You see, a Calvinist may argue that evangelism in general is necessary for the salvation of the elect in general, but logically your individual responsibility to evangelize any particular elect person is not necessary for the salvation of that elect person. After all if you weren’t ordained to evangelize that elect individual, someone else was, otherwise they wouldn’t be elect.
Granted, someone (but not necessarily you) has to share the gospel with the elect in order for them to be saved. If God has ordained you to be that evangelist, then He will give you the effectual desire to do so. Thus, if you refrain from doing so you could rightly conclude that you weren’t meant to be the means for that person’s salvation. You are left with the perfect excuse for your inactivity and disobedience to God’s command: “God unchangeably ordained the means, or in this case, my lack of participation in those means.”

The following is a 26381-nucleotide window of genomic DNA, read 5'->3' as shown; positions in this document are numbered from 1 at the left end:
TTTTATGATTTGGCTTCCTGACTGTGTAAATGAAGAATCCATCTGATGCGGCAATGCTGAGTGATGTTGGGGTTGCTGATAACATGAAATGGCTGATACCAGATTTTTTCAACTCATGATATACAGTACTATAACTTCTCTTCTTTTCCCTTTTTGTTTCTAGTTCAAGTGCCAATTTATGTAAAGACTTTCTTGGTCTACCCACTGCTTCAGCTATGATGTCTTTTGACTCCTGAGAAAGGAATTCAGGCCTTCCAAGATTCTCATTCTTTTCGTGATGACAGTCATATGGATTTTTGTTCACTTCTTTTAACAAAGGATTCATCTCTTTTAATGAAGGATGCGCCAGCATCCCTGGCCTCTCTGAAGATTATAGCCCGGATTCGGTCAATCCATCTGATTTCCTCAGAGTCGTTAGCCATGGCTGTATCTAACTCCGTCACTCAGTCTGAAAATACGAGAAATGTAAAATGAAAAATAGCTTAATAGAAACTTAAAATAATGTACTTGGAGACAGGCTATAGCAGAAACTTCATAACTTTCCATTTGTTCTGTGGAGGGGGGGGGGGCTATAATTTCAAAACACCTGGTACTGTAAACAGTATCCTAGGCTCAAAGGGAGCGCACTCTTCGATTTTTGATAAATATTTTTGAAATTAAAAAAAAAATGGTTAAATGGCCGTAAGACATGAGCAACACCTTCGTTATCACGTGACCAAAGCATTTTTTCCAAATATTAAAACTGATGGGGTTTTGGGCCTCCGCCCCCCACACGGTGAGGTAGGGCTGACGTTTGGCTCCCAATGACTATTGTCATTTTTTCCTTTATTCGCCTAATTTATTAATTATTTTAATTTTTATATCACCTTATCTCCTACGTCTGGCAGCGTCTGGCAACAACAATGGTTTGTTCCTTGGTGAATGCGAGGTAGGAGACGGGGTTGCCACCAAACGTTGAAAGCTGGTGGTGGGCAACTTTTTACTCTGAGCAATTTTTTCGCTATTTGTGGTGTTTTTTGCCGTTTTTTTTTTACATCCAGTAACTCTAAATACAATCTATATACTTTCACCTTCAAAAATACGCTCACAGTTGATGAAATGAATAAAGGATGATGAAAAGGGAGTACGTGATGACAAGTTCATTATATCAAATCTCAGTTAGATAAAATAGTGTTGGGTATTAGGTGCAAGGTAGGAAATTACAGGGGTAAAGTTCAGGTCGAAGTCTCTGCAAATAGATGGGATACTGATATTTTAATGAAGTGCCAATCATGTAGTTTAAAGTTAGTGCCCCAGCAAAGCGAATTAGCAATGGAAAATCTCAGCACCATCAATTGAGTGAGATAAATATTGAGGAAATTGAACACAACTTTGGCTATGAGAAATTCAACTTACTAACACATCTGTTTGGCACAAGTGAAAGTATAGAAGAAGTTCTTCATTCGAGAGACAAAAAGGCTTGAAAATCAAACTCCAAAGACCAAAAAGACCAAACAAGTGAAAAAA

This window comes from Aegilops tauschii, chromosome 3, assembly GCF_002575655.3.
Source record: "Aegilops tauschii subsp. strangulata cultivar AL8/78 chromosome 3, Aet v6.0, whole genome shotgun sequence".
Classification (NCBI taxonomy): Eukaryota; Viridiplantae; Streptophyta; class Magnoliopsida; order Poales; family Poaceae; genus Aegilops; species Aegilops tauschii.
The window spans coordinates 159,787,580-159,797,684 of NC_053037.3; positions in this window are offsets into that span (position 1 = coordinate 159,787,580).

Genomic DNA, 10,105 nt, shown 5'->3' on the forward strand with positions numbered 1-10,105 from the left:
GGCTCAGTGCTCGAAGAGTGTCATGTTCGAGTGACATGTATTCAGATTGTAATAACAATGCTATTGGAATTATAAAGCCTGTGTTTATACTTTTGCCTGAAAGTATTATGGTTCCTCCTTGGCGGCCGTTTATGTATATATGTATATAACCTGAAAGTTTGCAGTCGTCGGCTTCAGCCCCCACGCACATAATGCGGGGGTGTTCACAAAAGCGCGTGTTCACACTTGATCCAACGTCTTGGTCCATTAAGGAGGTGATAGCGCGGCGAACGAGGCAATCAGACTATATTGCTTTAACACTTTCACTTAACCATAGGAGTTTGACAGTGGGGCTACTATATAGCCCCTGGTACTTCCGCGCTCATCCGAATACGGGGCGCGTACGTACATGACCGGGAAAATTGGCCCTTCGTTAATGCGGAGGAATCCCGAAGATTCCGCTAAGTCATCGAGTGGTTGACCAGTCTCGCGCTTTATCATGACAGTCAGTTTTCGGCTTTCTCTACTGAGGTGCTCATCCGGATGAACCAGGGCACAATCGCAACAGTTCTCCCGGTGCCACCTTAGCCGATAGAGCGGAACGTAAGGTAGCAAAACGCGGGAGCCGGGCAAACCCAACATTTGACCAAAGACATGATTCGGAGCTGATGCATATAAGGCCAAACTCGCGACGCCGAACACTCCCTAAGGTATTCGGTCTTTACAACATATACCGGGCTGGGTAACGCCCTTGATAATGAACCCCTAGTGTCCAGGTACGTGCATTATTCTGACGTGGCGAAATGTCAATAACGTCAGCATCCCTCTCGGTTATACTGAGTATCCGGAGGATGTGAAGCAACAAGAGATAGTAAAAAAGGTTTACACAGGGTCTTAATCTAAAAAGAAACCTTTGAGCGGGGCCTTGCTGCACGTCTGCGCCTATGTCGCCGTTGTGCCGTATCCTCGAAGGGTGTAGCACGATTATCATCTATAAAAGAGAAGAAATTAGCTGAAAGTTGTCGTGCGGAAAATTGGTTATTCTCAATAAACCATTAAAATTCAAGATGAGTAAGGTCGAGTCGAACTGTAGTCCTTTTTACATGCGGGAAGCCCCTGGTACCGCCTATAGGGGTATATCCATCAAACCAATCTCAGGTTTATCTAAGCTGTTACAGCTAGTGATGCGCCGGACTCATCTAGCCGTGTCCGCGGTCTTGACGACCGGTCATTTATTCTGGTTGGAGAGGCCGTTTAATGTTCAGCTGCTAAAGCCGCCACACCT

So the next time a Calvinist argues that “God ordains the ends as well as the means” just remember this does not avoid the charge of Theistic Fatalism but actually confirms it. In fact, their system logically affirms that the believer’s inactive disobedience is as much according to God’s ordained plan as is another believer’s active obedience. So, if and when a Calvinist becomes “hyper” or “anti-evangelistic” in his behavior, he does so by God’s decree. And, so too, if a Calvinist becomes highly evangelistic in his behavior he does so equally by God’s decree (i.e. “God ordains the means”). A consistent Calvinistic scholar cannot get around this logical fact no matter how much theological rhetoric they use to placate their opponents. The best they can do is say, “Just don’t think of of it that way,” which in essence means, “Act like what we believe isn’t true.”